Use of hotel's 24-hour business center

Parking at hotel:  The hotel has valet parking. The charges are $1.25 per hour (with a two-hour minimum) and $10.00 per day for overnight guests (fees are subject to change without notice).

Early and late departure fee:  Guests will be required to advise the hotel at or before check-in of any change in the reserved length of stay. If you depart early, you are responsible for all nights under your reservation unless the hotel is able to sell your room night. The hotel charges 50% of the room rate for check-outs between 11:00 a.m. and 1:00 p.m., and a full night's rate for check-outs after 1:00 p.m.

Room reservations:  To reserve a room, call 1-800-433-4344 and reference the USRA room block, Universities Space Research Association room block, Comparative Climatology Conference room block, or Booking I.D. Number 10336.

To reserve a room via e-mail, contact reservations@boulderado.com and reference any of the room blocks mentioned above.

Transportation

The Boulder area is served by the Denver International Airport, which is located approximately 50 minutes from the Hotel Boulderado. There are shuttle services and a public bus service (RTD SkyRide) that provide ground transportation between Denver International Airport and the Boulder Area.

Driving directions to the Hotel Boulderado:

From the airport (with tolls):

Drive north on Pena Blvd.
Turn slight left toward Terminal West.
Stay straight to go onto Pena Blvd.
Take the E-470 TOLLWAY N exit, EXIT 6B, toward Boulder / Fort Collins.
Merge onto E-470 N (Portions toll) (Electronic toll collection only).
E-470 N becomes Northwest Pky W (Portions toll) (Electronic toll collection only).
Northwest Pky W becomes Storage Tek Dr.
Take the US-36 W ramp.
Merge onto US-36 W.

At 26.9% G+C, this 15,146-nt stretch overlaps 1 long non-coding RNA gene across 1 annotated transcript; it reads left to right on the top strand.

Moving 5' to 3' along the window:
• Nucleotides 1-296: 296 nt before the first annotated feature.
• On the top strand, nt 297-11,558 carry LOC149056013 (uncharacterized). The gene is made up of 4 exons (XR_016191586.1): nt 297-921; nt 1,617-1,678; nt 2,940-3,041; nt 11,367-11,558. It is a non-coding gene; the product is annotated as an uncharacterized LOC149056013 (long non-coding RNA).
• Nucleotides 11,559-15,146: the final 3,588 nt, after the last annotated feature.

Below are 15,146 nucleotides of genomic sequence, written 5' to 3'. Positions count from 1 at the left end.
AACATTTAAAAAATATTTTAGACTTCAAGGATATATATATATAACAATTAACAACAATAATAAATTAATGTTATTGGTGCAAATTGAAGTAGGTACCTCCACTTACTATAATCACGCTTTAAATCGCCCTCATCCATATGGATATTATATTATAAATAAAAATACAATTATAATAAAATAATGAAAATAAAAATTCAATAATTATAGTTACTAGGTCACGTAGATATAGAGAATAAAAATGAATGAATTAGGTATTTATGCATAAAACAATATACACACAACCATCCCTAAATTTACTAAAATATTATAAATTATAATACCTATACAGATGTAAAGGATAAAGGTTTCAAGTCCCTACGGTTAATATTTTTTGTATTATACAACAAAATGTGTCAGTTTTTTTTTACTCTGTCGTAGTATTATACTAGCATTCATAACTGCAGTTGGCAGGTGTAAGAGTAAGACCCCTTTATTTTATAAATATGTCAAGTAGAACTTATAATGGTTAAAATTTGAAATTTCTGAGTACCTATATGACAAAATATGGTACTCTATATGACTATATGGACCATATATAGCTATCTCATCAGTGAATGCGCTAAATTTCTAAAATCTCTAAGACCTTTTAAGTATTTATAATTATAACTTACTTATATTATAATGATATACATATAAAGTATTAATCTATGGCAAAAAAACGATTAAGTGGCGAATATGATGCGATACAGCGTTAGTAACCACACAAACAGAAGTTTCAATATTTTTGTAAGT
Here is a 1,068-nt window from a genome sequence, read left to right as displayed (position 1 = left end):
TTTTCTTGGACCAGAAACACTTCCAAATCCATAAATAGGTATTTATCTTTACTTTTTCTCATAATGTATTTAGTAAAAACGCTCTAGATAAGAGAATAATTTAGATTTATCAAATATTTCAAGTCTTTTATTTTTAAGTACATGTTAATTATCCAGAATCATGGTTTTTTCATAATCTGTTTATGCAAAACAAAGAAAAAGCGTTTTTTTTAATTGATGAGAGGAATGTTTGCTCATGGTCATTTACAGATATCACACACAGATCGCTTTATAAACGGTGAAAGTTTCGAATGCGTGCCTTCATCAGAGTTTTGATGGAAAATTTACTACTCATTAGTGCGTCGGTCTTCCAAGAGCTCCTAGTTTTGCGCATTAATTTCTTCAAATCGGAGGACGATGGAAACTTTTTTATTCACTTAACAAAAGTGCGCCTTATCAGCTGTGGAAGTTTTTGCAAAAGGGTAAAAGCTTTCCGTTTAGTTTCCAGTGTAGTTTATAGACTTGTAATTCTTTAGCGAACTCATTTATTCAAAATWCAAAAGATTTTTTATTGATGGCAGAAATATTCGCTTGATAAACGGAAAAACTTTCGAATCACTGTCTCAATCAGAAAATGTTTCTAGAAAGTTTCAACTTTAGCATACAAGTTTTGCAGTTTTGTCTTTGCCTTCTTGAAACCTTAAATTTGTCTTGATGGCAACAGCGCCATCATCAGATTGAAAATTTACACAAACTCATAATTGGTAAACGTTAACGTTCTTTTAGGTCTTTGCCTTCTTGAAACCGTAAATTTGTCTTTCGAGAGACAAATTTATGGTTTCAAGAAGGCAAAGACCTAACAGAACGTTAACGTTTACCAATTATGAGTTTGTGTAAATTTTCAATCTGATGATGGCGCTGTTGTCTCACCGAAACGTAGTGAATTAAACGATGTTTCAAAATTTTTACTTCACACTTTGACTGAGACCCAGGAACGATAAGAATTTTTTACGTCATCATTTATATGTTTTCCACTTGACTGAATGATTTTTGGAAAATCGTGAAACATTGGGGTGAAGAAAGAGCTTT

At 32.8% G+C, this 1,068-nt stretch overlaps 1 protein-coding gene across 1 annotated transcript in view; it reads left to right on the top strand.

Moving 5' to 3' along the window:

Turn left onto CO-119 S / Canyon Blvd / CO-7 N.
Turn right onto 13th St.
The Hotel Boulderado is on the left.

From the airport (without tolls):

Drive north on Pena Blvd.
Turn slight left toward Terminal West.
Stay straight to go onto Pena Blvd.
Merge onto I-70 W / Tuskegee Airmen Memorial Hwy / US-36 W via the exit on the left.
Take the I-270 W exit, EXIT 279A, toward Fort Collins / Boulder.
Merge onto US-36 W.
Turn left onto CO-119 S / Canyon Blvd / CO-7 N.
Turn right onto 13th St.
The Hotel Boulderado is on the left.

Contacts

For further information regarding the scientific content of the meeting:

Dr. Mark Bullock
Southwest Research Institute
E-mail:  bullock@boulder.swri.edu

AND

Dr. Lori Glaze
NASA Goddard Space Flight Center
E-mail:  Lori.S.Glaze@nasa.gov

For further information regarding meeting logistics or announcements:

Katy Buckaloo
Meeting and Publication Services
Universities Space Research Association (USRA)/
Lunar and Planetary Institute
Phone:  281-486-2106
E-mail:  kbuckaloo@hou.usra.edu

For further information regarding registration:

Linda Tanner
Meeting and Publication Services
Universities Space Research Association (USRA)/
Lunar and Planetary Institute
Phone:  281-486-2142
E-mail:  ltanner@hou.usra.edu

Schedule

Deadline for registration at the reduced rate May 25, 2012
Deadline for hotel reservations at the group rate June 3, 2012
Conference on Comparative Climatology of Terrestrial Planets June 25–28, 2012